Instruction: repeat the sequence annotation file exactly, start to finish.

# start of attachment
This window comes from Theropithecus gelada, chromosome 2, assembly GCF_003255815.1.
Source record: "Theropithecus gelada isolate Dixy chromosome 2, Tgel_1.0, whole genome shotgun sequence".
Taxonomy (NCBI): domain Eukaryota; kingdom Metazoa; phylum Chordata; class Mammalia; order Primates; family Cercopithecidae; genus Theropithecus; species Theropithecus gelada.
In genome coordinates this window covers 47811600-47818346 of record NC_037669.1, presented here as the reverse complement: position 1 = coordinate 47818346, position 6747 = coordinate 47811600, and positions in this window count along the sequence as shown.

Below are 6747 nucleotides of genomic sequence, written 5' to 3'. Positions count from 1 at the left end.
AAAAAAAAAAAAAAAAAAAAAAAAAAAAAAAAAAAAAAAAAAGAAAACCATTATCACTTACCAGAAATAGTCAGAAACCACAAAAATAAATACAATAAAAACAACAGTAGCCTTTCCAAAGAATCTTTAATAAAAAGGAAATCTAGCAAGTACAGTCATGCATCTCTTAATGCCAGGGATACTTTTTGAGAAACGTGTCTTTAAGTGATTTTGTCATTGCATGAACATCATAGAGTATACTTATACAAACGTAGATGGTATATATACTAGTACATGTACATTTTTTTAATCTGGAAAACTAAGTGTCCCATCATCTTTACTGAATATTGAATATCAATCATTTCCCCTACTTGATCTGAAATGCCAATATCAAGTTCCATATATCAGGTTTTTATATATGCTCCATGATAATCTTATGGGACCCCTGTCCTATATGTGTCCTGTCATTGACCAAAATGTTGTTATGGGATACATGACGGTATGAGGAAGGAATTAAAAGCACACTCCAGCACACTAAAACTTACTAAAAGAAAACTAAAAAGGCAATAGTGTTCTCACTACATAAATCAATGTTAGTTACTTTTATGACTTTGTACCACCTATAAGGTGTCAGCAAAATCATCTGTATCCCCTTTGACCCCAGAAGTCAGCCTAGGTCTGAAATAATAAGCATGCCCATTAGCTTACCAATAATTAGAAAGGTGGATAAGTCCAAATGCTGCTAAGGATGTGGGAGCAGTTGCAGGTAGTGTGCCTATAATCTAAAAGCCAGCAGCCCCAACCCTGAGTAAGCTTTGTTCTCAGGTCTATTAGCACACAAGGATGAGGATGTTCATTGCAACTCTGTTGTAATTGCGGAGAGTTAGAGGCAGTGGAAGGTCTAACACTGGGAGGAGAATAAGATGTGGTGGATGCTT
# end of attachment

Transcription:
This window comes from Theropithecus gelada, chromosome 2, assembly GCF_003255815.1.
Source record: "Theropithecus gelada isolate Dixy chromosome 2, Tgel_1.0, whole genome shotgun sequence".
Taxonomy (NCBI): domain Eukaryota; kingdom Metazoa; phylum Chordata; class Mammalia; order Primates; family Cercopithecidae; genus Theropithecus; species Theropithecus gelada.
In genome coordinates this window covers 47811600-47818346 of record NC_037669.1, presented here as the reverse complement: position 1 = coordinate 47818346, position 6747 = coordinate 47811600, and positions in this window count along the sequence as shown.

Below are 6747 nucleotides of genomic sequence, written 5' to 3'. Positions count from 1 at the left end.
AAAAAAAAAAAAAAAAAAAAAAAAAAAAAAAAAAAAAAAAAAGAAAACCATTATCACTTACCAGAAATAGTCAGAAACCACAAAAATAAATACAATAAAAACAACAGTAGCCTTTCCAAAGAATCTTTAATAAAAAGGAAATCTAGCAAGTACAGTCATGCATCTCTTAATGCCAGGGATACTTTTTGAGAAACGTGTCTTTAAGTGATTTTGTCATTGCATGAACATCATAGAGTATACTTATACAAACGTAGATGGTATATATACTAGTACATGTACATTTTTTTAATCTGGAAAACTAAGTGTCCCATCATCTTTACTGAATATTGAATATCAATCATTTCCCCTACTTGATCTGAAATGCCAATATCAAGTTCCATATATCAGGTTTTTATATATGCTCCATGATAATCTTATGGGACCCCTGTCCTATATGTGTCCTGTCATTGACCAAAATGTTGTTATGGGATACATGACGGTATGAGGAAGGAATTAAAAGCACACTCCAGCACACTAAAACTTACTAAAAGAAAACTAAAAAGGCAATAGTGTTCTCACTACATAAATCAATGTTAGTTACTTTTATGACTTTGTACCACCTATAAGGTGTCAGCAAAATCATCTGTATCCCCTTTGACCCCAGAAGTCAGCCTAGGTCTGAAATAATAAGCATGCCCATTAGCTTACCAATAATTAGAAAGGTGGATAAGTCCAAATGCTGCTAAGGATGTGGGAGCAGTTGCAGGTAGTGTGCCTATAATCTAAAAGCCAGCAGCCCCAACCCTGAGTAAGCTTTGTTCTCAGGTCTATTAGCACACAAGGATGAGGATGTTCATTGCAACTCTGTTGTAATTGCGGAGAGTTAGAGGCAGTGGAAGGTCTAACACTGGGAGGAGAATAAGATGTGGTGGATGCTT